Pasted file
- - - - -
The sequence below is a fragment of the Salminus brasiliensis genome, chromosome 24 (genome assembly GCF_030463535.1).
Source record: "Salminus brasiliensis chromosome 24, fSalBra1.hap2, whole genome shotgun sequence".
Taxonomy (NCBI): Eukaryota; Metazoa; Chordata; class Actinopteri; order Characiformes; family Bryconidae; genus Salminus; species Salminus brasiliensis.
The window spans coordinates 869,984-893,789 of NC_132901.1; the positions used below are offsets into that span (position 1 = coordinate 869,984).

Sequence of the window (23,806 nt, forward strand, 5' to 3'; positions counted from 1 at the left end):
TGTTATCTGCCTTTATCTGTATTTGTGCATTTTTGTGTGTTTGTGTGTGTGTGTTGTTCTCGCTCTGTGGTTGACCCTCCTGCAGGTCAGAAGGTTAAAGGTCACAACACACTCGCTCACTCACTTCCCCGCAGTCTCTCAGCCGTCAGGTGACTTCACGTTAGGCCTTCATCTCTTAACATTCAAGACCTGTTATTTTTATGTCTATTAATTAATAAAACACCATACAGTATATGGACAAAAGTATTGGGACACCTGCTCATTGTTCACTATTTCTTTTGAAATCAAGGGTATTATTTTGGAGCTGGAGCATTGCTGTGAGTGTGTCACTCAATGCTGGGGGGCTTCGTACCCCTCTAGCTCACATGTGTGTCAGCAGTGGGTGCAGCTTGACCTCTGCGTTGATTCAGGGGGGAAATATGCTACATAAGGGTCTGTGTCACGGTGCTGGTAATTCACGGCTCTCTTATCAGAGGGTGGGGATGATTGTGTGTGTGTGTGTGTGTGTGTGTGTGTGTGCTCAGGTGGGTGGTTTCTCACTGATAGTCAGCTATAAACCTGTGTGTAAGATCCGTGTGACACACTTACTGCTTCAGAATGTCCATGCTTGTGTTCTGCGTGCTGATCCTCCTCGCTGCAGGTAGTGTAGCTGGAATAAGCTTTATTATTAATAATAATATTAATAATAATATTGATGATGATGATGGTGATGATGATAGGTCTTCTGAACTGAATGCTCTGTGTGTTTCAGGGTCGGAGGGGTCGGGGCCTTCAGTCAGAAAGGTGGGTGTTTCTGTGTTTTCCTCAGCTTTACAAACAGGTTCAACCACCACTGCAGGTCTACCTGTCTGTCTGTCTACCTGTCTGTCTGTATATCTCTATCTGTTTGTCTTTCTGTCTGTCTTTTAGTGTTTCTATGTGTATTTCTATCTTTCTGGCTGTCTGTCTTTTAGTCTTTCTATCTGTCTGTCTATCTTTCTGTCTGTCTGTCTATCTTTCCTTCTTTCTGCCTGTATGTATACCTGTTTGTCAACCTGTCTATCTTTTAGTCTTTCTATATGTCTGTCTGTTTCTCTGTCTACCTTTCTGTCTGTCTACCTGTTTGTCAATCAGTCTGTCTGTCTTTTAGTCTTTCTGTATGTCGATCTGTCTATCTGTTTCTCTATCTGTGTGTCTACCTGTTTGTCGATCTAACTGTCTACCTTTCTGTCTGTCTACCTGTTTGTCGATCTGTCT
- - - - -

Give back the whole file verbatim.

The sequence below is a fragment of the Salminus brasiliensis genome, chromosome 24 (genome assembly GCF_030463535.1).
Source record: "Salminus brasiliensis chromosome 24, fSalBra1.hap2, whole genome shotgun sequence".
Taxonomy (NCBI): Eukaryota; Metazoa; Chordata; class Actinopteri; order Characiformes; family Bryconidae; genus Salminus; species Salminus brasiliensis.
The window spans coordinates 869,984-893,789 of NC_132901.1; the positions used below are offsets into that span (position 1 = coordinate 869,984).

Sequence of the window (23,806 nt, forward strand, 5' to 3'; positions counted from 1 at the left end):
TGTTATCTGCCTTTATCTGTATTTGTGCATTTTTGTGTGTTTGTGTGTGTGTGTTGTTCTCGCTCTGTGGTTGACCCTCCTGCAGGTCAGAAGGTTAAAGGTCACAACACACTCGCTCACTCACTTCCCCGCAGTCTCTCAGCCGTCAGGTGACTTCACGTTAGGCCTTCATCTCTTAACATTCAAGACCTGTTATTTTTATGTCTATTAATTAATAAAACACCATACAGTATATGGACAAAAGTATTGGGACACCTGCTCATTGTTCACTATTTCTTTTGAAATCAAGGGTATTATTTTGGAGCTGGAGCATTGCTGTGAGTGTGTCACTCAATGCTGGGGGGCTTCGTACCCCTCTAGCTCACATGTGTGTCAGCAGTGGGTGCAGCTTGACCTCTGCGTTGATTCAGGGGGGAAATATGCTACATAAGGGTCTGTGTCACGGTGCTGGTAATTCACGGCTCTCTTATCAGAGGGTGGGGATGATTGTGTGTGTGTGTGTGTGTGTGTGTGTGTGTGCTCAGGTGGGTGGTTTCTCACTGATAGTCAGCTATAAACCTGTGTGTAAGATCCGTGTGACACACTTACTGCTTCAGAATGTCCATGCTTGTGTTCTGCGTGCTGATCCTCCTCGCTGCAGGTAGTGTAGCTGGAATAAGCTTTATTATTAATAATAATATTAATAATAATATTGATGATGATGATGGTGATGATGATAGGTCTTCTGAACTGAATGCTCTGTGTGTTTCAGGGTCGGAGGGGTCGGGGCCTTCAGTCAGAAAGGTGGGTGTTTCTGTGTTTTCCTCAGCTTTACAAACAGGTTCAACCACCACTGCAGGTCTACCTGTCTGTCTGTCTACCTGTCTGTCTGTATATCTCTATCTGTTTGTCTTTCTGTCTGTCTTTTAGTGTTTCTATGTGTATTTCTATCTTTCTGGCTGTCTGTCTTTTAGTCTTTCTATCTGTCTGTCTATCTTTCTGTCTGTCTGTCTATCTTTCCTTCTTTCTGCCTGTATGTATACCTGTTTGTCAACCTGTCTATCTTTTAGTCTTTCTATATGTCTGTCTGTTTCTCTGTCTACCTTTCTGTCTGTCTACCTGTTTGTCAATCAGTCTGTCTGTCTTTTAGTCTTTCTGTATGTCGATCTGTCTATCTGTTTCTCTATCTGTGTGTCTACCTGTTTGTCGATCTAACTGTCTACCTTTCTGTCTGTCTACCTGTTTGTCGATCTGTCT